The Colonies lost the Revolutionary War. Now it’s 1839 and the North American continent is divided into three territories: New Britannia, Nueva Espana, and Nouvelle France where seventeen-year-old Claire Poissant lives.
Claire has a magical way with words—literally. But a mystical power of persuasion isn’t the only thing that makes her different. Half-French and half-Indian, Claire doesn’t feel at home in either world. Maybe that’s why she’s bonded so tightly with her fellow outcasts and best friends: Phileas, a young man whose towering intellect and sexuality have always made him the target of bullies, and Sam, a descendant of George Washington who shares the disgraced general’s terrible, secret curse.
But when Sam’s family is murdered, these bonds are tested and Claire’s special ability is strained to its limits as the three hunt the men responsible into dangerous lands. Along the way they cross paths with P.T. Barnum, William Frankenstein and other characters from both history and fantasy as they learn the hard way that man is often the most horrific monster and that growing up sometimes means learning to let go of the things you hold most dear.
I've often heard over the years, "Imagine what it would be like if Germany won WWII," or "What if Rome never fell," or similar suppositions. Our lives would most certainly be different in those eventualities. In Sullivan's book, Silver Tongue, we get a fascinating look into how life might be in 1839 if the US had lost the Revolutionary War.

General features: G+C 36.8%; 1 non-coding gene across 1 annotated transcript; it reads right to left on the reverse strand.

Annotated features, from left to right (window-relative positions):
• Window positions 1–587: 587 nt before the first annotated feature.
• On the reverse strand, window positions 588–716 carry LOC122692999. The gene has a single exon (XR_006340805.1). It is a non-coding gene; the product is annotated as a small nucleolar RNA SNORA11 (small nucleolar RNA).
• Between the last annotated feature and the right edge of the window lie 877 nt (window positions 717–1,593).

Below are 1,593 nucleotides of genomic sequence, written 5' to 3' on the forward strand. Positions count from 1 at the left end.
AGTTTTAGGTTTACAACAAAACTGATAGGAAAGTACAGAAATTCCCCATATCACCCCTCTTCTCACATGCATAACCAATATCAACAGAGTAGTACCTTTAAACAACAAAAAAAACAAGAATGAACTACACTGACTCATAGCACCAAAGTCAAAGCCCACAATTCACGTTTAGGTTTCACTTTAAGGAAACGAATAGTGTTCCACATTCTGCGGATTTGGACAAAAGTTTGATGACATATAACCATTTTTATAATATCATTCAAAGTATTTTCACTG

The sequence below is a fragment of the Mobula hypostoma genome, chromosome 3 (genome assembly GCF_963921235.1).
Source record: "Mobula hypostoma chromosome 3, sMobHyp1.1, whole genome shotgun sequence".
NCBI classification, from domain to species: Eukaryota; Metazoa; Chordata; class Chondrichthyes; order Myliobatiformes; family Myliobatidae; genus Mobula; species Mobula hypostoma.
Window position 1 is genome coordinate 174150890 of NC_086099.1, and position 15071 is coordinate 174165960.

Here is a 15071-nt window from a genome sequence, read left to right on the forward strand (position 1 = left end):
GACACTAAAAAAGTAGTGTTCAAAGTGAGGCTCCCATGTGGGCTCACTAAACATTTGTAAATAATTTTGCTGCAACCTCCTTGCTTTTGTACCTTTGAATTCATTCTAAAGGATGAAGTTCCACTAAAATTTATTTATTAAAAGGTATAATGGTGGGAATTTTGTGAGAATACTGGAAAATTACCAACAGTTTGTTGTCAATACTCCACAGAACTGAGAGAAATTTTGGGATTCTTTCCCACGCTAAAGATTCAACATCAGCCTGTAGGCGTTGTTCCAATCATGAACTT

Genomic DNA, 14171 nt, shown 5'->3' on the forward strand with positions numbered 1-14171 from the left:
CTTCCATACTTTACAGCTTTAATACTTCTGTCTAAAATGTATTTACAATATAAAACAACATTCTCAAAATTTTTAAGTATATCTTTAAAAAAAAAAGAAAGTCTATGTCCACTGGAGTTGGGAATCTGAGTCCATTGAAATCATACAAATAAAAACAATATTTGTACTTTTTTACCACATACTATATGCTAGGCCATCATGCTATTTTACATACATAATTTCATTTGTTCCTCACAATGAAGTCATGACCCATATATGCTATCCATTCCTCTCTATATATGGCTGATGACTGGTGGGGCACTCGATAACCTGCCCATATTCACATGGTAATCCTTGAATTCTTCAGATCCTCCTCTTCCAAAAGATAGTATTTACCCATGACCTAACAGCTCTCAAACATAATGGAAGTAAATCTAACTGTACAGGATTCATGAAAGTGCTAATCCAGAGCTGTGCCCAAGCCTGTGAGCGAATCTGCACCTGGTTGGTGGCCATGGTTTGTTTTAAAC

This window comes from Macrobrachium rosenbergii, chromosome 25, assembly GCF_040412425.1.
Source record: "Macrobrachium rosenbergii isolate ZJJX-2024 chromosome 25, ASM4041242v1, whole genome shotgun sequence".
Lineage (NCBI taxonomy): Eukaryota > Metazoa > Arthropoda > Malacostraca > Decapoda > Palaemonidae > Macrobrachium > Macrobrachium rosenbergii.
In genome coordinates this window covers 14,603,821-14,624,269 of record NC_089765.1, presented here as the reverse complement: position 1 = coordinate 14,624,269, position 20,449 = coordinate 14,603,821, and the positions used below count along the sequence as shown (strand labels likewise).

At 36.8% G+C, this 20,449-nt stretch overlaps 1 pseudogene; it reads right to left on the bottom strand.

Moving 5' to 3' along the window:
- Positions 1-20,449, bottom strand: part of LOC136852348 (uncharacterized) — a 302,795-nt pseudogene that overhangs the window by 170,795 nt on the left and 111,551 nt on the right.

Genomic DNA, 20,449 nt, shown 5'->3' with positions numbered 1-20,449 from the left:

There are many more intriguing aspects peppered through the story of Claire, Phileas and Sam. three young people who just don't quite fit in with 'society'. They face problems in this re-imagined past that are still prevalent for people today. Claire is of mixed race and not fully accepted by 'purebloods' of either group. Phileas is a geek whose sexuality makes him a target for reactionary elements of that society. Ben's major problem, it seems, was being born - as a descendant of George Washington, who, having been on the 'losing' side, was disgraced.
And I have to mention the appearances of P.T. Barnum and William Frankenstein et al. I'm always delighted when authors take elements from different aspects of history and mix them together, or when they take real-life historical figures and flesh out with fiction how their stories might have played out.
Claire's magic definitely worked on me, but maybe not quite the way it worked on other characters. You see, Claire has the ability to affect people's behavior with her words. She is concerned with the limits of her power. How far should she go with her ability and where does the scale tip in terms of justice for her and her friends vs others rights to live their own lives as they see fit.
I thoroughly enjoyed Silver Tongue by AshleyRose Sullivan. The action was well-paced. The characters had depth and held my interest throughout the book. I look forward to reading other works.
MEET THE AUTHOR
Born and raised in Appalachia, AshleyRose Sullivan now lives, writes, and paints in Los Angeles. She has an MFA in Creative Writing from Spalding University and her first novel, Awesome Jones: A Superhero Fairy Tale is available from Seventh Star Press. She can be found at her website or her blog, My Year Of Star Trek.
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(Disclosure: I received a copy of this book from the author and publishers via TLC Book Tours in exchange for my honest and unbiased review.)